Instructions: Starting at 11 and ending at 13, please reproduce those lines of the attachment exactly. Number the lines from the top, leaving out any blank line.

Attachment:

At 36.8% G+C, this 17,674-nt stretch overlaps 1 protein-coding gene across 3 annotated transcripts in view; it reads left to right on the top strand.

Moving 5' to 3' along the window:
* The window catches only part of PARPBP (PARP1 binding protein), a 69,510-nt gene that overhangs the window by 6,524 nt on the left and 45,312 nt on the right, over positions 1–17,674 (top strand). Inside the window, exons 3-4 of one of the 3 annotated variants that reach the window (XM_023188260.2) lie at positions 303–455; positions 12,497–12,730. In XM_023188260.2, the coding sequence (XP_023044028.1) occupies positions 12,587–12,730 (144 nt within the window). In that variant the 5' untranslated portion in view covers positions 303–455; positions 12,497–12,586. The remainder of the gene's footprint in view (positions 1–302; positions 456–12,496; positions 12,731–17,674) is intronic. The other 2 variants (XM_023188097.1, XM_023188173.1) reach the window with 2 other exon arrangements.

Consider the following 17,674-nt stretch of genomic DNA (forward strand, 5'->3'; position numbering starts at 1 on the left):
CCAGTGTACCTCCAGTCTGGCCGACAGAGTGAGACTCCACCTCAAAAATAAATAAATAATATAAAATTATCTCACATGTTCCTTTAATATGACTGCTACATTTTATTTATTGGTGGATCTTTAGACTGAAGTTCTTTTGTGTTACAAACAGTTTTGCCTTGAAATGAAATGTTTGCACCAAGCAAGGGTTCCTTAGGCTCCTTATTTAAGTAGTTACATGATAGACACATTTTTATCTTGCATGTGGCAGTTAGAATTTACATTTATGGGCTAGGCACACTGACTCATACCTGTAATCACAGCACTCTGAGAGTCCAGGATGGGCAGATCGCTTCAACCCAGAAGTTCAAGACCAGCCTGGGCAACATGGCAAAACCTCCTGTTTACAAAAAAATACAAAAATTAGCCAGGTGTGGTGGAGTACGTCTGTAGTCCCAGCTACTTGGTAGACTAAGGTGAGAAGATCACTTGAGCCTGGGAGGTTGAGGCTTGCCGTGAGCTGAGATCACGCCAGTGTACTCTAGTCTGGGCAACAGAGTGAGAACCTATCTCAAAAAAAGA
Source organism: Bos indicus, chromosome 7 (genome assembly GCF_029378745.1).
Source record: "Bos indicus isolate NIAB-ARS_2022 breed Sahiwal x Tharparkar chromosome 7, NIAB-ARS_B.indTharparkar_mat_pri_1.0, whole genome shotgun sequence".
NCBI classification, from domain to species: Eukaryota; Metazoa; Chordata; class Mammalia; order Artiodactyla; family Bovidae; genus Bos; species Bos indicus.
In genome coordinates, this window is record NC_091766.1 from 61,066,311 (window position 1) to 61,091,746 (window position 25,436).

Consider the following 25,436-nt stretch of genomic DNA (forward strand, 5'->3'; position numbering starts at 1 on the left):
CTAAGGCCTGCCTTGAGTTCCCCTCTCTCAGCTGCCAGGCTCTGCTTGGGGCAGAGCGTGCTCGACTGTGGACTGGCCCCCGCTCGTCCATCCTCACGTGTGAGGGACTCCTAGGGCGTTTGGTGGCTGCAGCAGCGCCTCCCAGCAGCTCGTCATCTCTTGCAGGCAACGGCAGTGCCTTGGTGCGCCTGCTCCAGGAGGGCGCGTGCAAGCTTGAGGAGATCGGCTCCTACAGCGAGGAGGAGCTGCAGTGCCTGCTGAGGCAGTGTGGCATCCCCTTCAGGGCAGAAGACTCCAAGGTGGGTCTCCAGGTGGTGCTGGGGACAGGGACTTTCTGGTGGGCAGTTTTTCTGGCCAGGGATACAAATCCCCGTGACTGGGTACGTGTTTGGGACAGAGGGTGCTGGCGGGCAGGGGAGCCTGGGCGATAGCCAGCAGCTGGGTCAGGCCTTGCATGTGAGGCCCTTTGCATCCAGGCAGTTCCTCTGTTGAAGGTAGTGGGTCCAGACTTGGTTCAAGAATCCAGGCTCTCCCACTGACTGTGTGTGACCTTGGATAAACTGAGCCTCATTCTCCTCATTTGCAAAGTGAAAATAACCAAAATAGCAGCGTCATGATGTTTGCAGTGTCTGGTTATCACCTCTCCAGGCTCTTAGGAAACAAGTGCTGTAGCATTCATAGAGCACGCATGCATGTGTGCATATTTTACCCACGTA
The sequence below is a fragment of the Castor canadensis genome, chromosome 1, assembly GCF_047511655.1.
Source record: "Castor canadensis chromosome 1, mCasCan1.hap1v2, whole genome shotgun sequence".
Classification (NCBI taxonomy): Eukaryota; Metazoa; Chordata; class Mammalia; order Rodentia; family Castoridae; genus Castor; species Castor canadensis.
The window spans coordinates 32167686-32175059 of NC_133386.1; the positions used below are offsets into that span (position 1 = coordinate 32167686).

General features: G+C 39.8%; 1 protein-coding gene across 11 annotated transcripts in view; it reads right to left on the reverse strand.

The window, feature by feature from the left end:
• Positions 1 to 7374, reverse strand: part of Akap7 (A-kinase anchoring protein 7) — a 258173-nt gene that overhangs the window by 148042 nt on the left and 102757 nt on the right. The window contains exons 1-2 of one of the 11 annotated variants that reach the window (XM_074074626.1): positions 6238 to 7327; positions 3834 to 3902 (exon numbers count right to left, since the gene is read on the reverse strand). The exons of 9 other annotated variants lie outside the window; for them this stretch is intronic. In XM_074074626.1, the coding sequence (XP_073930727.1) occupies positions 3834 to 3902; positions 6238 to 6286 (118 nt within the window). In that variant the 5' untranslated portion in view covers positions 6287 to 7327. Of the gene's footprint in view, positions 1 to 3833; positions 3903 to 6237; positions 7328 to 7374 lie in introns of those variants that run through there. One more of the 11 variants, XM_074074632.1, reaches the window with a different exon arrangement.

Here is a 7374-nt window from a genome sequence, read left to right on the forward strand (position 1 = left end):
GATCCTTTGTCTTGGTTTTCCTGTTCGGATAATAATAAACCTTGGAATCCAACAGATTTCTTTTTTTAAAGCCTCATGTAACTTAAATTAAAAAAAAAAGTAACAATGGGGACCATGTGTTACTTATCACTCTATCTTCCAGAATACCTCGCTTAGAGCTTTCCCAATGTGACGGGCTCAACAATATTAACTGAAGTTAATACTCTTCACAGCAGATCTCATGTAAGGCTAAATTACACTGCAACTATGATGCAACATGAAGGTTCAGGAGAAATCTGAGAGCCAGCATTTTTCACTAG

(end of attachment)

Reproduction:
CTAAGGCCTGCCTTGAGTTCCCCTCTCTCAGCTGCCAGGCTCTGCTTGGGGCAGAGCGTGCTCGACTGTGGACTGGCCCCCGCTCGTCCATCCTCACGTGTGAGGGACTCCTAGGGCGTTTGGTGGCTGCAGCAGCGCCTCCCAGCAGCTCGTCATCTCTTGCAGGCAACGGCAGTGCCTTGGTGCGCCTGCTCCAGGAGGGCGCGTGCAAGCTTGAGGAGATCGGCTCCTACAGCGAGGAGGAGCTGCAGTGCCTGCTGAGGCAGTGTGGCATCCCCTTCAGGGCAGAAGACTCCAAGGTGGGTCTCCAGGTGGTGCTGGGGACAGGGACTTTCTGGTGGGCAGTTTTTCTGGCCAGGGATACAAATCCCCGTGACTGGGTACGTGTTTGGGACAGAGGGTGCTGGCGGGCAGGGGAGCCTGGGCGATAGCCAGCAGCTGGGTCAGGCCTTGCATGTGAGGCCCTTTGCATCCAGGCAGTTCCTCTGTTGAAGGTAGTGGGTCCAGACTTGGTTCAAGAATCCAGGCTCTCCCACTGACTGTGTGTGACCTTGGATAAACTGAGCCTCATTCTCCTCATTTGCAAAGTGAAAATAACCAAAATAGCAGCGTCATGATGTTTGCAGTGTCTGGTTATCACCTCTCCAGGCTCTTAGGAAACAAGTGCTGTAGCATTCATAGAGCACGCATGCATGTGTGCATATTTTACCCACGTA
The sequence below is a fragment of the Castor canadensis genome, chromosome 1, assembly GCF_047511655.1.
Source record: "Castor canadensis chromosome 1, mCasCan1.hap1v2, whole genome shotgun sequence".